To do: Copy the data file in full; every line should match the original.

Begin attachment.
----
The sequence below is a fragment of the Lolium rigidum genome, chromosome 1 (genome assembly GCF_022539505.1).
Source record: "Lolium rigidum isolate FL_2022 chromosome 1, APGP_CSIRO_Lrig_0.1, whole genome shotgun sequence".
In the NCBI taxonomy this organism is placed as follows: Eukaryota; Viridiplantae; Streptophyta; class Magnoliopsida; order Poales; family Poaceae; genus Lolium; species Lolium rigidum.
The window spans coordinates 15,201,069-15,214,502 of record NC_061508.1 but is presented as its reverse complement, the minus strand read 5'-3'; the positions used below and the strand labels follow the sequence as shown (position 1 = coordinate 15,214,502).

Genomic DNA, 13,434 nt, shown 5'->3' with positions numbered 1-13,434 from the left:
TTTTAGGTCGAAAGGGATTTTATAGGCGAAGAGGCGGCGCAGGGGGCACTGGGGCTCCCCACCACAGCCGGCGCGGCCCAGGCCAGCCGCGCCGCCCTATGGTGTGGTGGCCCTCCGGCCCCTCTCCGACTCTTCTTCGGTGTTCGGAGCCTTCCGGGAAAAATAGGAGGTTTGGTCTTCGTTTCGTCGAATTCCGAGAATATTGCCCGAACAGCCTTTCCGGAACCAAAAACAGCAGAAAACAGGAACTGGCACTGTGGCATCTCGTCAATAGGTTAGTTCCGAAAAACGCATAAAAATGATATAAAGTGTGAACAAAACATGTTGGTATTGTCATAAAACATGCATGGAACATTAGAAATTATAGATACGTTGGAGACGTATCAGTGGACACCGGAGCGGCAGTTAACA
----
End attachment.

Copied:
The sequence below is a fragment of the Lolium rigidum genome, chromosome 1 (genome assembly GCF_022539505.1).
Source record: "Lolium rigidum isolate FL_2022 chromosome 1, APGP_CSIRO_Lrig_0.1, whole genome shotgun sequence".
In the NCBI taxonomy this organism is placed as follows: Eukaryota; Viridiplantae; Streptophyta; class Magnoliopsida; order Poales; family Poaceae; genus Lolium; species Lolium rigidum.
The window spans coordinates 15,201,069-15,214,502 of record NC_061508.1 but is presented as its reverse complement, the minus strand read 5'-3'; the positions used below and the strand labels follow the sequence as shown (position 1 = coordinate 15,214,502).

Genomic DNA, 13,434 nt, shown 5'->3' with positions numbered 1-13,434 from the left:
TTTTAGGTCGAAAGGGATTTTATAGGCGAAGAGGCGGCGCAGGGGGCACTGGGGCTCCCCACCACAGCCGGCGCGGCCCAGGCCAGCCGCGCCGCCCTATGGTGTGGTGGCCCTCCGGCCCCTCTCCGACTCTTCTTCGGTGTTCGGAGCCTTCCGGGAAAAATAGGAGGTTTGGTCTTCGTTTCGTCGAATTCCGAGAATATTGCCCGAACAGCCTTTCCGGAACCAAAAACAGCAGAAAACAGGAACTGGCACTGTGGCATCTCGTCAATAGGTTAGTTCCGAAAAACGCATAAAAATGATATAAAGTGTGAACAAAACATGTTGGTATTGTCATAAAACATGCATGGAACATTAGAAATTATAGATACGTTGGAGACGTATCAGTGGACACCGGAGCGGCAGTTAACA